31. 31

    Ann — April 9, 2010 @ 12:27 am

    Oh, I love fried bananas of any kind and had no idea that they are part of Vietnamese cuisine as well! Can't wait to try this recipe.

  32. 32

    Heidi Leon Monges — April 9, 2010 @ 5:47 am

    gorgeous pictures! can't wait to try this recipe (i love fried bananas)

  33. 33

    Linn @ Swedish Home Cooking — April 9, 2010 @ 4:20 pm

    Fried bananas is my favorite thing when I go to Asian restaurants, especially the Vietnamese ones. I'm making Swedish cupcakes in the latest episode of my online cooking show, please check it out!

  34. 34

    Gastronomer — April 9, 2010 @ 6:41 pm

    I know I say this a lot, but mmmm, NGON QUA!

    My grandma likes to joke around and call chuoi chien "su chien" — the Viet word for bras 😉

  35. 35

    Hummingbird Appetite — April 10, 2010 @ 12:22 am

    I love anything fried, especially bananas. They look lovely!

  36. 36

    Illusion of Doing — April 10, 2010 @ 1:42 am

    I've now made several rounds of Bo Kho, Bun Thit Nuong, and various buns for your recipes but this was the first dish that came out looking as good as it tasted. Thanks again!

  37. 37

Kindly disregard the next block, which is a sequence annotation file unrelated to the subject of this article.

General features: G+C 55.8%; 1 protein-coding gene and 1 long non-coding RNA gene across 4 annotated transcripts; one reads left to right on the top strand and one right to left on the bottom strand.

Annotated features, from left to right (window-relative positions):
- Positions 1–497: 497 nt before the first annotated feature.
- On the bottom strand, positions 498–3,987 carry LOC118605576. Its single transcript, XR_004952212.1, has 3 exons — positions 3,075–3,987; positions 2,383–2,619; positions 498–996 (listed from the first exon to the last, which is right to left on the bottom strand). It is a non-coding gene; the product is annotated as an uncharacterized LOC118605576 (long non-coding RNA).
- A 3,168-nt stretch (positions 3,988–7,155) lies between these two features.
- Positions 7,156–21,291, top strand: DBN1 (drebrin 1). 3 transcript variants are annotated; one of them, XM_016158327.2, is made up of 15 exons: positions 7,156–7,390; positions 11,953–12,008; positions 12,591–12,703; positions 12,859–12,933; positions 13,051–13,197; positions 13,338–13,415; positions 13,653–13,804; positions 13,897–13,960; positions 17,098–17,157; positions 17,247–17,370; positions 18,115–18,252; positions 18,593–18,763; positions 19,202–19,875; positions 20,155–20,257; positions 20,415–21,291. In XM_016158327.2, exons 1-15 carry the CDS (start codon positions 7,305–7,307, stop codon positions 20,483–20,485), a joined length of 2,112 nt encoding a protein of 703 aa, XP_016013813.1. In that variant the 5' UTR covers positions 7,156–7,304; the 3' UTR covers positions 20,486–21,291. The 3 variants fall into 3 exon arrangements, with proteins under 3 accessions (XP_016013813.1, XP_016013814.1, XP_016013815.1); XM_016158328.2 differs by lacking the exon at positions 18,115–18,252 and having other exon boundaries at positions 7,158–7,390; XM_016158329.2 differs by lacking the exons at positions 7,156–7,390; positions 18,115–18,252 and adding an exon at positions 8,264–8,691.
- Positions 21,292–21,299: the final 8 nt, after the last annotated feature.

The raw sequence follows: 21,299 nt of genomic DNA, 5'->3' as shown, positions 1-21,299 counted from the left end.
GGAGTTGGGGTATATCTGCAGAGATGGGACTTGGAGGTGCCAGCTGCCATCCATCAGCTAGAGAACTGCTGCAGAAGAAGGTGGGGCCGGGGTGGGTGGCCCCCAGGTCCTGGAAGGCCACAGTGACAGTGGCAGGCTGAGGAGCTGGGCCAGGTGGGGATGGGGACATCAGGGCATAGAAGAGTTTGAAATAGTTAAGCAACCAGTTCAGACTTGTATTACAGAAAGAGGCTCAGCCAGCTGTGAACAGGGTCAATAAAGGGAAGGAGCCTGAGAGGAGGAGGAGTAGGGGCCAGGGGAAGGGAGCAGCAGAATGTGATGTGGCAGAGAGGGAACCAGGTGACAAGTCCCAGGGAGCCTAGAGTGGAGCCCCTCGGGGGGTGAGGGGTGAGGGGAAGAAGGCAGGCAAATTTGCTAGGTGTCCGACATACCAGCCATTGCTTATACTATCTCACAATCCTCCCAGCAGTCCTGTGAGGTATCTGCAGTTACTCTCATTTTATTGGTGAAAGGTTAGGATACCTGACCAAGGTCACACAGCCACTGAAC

Ravenous Couple — April 10, 2010 @ 1:54 am

    DuoDishes: The only one in LA that we know of is A Marketwarehouse in Silverlake. But whenever you guys want to check it out, let us know!!

    Ann: yup, they're really common as snack foods.

    Heidi: thank you! let us know if you do make it!

    Gastronomer: you say ngon qua alot, but I say "an cap" alot 🙂

    hummingbird appetite: thank you!

    Illusion of Doing: Thank you so much for the photo! We'll assume that the rest of the dishes at least still tasted good! 🙂 We added the photo to our Facebook fanpage! Do send us more or join our FB page and add them!

  38. 38

    Tiny Urban Kitchen — April 12, 2010 @ 7:53 pm

    Kim's dress looks so cute (even though the picture is fuzzy)! Happy belated Easter!

  39. 39

    Ravenous Couple — April 14, 2010 @ 2:48 am

    Thanks! It's not the picture, I am really fuzzy. j/k

  40. 40

    mutuhess — April 1, 2011 @ 9:43 am

    I don’t bookmark sites but i will bookmark this! LOL!

    online pharmacy

  41. 41

    Xuan Ho — May 12, 2011 @ 2:47 pm

    I just love the taste of chuoi chien! I used to eat them and banh cam all the time in orange county… too bad i moved. But now I know how to make them! Cam on Co & Chu!

  42. 42

    The Ravenous Couple — May 12, 2011 @ 5:53 pm

    let us know how it goes on our facebook page!

  43. 43

    Xuan Ho — May 22, 2011 @ 1:51 pm

    we’re making them right now 🙂

  44. 44

    Eftychia — July 18, 2011 @ 1:15 pm

    Easy to make, delicious in taste! Thanks so much for sharing!!

  45. 45

    Xuan mac — August 7, 2011 @ 6:08 pm

    it realy good every body need to try it.

  46. 46

    linda — September 22, 2012 @ 7:43 am

    My mom never make dip to fried banana, but only to steamed banana.
    my mom also put some chives in the dip. and it is soooo goood!! 😀

  47. 47

    Banana Nutella Eggroll | Crafty Natalie — July 13, 2013 @ 8:18 pm

    […] rolls from PF Changs that I was reminded of how much of a treat Vietnamese chuoi chien used to be! (Here's a recipe I found in case anyone wants to try  it). I decided to do a quick take on fried bananas […]